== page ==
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Brad McFeeters <email@example.com> wrote:
Should that be said about _Archaeopteryx_ when _Jeholornis_ is clearly a
side-branch? Which tail shape allows for better flight ability?
A good question. One hypothesis is that the long tail, equipped with
feathers down its length (a rectricial "frond"), acted as a sort of "third
wing" in the early stages of flight evolution - at least as exemplified by
_Archaeopteryx_, _Jeholornis_ and _Rahonavis_. As the flight ability of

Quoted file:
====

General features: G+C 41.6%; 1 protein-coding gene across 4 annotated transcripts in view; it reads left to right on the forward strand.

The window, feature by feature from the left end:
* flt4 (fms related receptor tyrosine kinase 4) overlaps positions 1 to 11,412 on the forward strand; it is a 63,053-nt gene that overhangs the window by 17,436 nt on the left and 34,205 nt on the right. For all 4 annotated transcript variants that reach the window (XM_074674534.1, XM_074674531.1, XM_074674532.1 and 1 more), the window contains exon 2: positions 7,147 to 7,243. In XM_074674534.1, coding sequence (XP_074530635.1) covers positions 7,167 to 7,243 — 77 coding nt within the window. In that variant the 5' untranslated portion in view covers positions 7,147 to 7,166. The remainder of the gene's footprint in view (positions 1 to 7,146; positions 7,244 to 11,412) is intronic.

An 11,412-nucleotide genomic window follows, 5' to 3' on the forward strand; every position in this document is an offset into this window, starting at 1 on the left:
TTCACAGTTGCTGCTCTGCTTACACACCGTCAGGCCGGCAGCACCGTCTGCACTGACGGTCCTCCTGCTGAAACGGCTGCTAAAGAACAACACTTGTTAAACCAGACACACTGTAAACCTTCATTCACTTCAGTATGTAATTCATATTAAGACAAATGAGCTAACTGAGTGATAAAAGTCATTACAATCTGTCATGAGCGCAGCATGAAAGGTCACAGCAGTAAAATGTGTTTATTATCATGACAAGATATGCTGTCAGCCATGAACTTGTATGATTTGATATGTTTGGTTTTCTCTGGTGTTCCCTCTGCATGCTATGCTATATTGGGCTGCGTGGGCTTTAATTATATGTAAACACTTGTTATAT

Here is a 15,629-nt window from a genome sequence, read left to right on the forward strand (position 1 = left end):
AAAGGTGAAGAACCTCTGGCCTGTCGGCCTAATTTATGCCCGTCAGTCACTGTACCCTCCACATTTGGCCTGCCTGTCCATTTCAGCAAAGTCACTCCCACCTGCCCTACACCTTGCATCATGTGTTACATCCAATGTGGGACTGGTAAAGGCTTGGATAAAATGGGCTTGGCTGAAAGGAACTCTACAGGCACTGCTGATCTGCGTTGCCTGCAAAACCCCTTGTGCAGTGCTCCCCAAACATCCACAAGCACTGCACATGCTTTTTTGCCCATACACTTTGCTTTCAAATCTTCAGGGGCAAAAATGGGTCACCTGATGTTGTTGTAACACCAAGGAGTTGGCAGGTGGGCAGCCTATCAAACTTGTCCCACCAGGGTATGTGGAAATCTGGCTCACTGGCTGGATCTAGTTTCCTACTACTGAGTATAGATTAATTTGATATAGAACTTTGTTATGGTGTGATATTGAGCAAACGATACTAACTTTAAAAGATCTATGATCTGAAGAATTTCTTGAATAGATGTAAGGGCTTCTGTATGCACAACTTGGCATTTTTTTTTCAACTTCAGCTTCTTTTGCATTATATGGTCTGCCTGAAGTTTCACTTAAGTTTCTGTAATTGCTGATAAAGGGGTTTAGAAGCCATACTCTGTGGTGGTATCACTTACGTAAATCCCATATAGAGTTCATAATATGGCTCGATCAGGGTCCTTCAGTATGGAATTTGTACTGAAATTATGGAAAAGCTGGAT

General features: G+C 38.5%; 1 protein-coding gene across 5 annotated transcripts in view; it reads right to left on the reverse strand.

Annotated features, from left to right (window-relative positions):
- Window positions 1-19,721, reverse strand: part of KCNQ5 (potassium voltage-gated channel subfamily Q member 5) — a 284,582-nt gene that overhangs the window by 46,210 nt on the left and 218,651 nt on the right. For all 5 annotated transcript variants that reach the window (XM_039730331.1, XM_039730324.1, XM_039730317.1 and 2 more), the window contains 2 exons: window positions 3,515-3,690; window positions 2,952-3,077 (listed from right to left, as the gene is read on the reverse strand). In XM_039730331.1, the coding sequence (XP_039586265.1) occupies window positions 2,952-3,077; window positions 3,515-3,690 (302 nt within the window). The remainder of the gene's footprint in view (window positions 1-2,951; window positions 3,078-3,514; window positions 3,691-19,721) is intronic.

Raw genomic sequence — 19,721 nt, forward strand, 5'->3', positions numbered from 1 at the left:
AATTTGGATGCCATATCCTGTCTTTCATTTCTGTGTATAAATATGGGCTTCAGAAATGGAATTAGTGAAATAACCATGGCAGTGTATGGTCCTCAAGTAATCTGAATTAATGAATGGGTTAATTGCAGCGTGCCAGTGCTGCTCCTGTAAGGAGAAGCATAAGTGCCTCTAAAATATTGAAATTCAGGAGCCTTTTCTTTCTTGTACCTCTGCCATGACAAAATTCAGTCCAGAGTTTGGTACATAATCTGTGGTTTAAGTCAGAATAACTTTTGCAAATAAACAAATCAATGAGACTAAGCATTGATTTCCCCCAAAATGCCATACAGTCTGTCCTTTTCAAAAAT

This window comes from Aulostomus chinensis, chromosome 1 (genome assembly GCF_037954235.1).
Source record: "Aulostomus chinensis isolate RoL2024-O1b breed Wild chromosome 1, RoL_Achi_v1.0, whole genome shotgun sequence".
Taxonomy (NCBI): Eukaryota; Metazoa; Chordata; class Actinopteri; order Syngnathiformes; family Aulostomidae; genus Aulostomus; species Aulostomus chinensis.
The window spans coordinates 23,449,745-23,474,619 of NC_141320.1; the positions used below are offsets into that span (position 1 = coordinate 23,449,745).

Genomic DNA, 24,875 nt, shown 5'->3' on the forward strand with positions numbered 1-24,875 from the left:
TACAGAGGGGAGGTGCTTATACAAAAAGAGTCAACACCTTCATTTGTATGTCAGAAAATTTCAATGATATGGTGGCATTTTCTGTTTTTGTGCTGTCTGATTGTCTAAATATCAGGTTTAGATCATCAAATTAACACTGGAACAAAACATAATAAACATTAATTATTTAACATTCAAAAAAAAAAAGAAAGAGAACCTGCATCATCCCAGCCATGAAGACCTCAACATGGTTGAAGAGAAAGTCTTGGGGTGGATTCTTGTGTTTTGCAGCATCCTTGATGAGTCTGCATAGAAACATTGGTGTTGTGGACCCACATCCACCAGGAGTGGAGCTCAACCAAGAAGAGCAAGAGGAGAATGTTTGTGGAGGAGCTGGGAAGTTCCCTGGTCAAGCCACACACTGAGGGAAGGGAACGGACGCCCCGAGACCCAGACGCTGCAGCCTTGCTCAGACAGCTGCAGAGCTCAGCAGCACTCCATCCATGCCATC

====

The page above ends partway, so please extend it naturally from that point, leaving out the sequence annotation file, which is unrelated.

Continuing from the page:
birds progressed, the tail's role in generating lift diminished. Thus, the
tail skeleton became shorter, by fusion both proximally (with the synsacrum)
and distally (as the pygostyle), and the tail feathers formed a rectricial
fan. Steve Gatesy has done a *lot* of interesting work on caudal functional
anatomy in theropods, up to and including birds.
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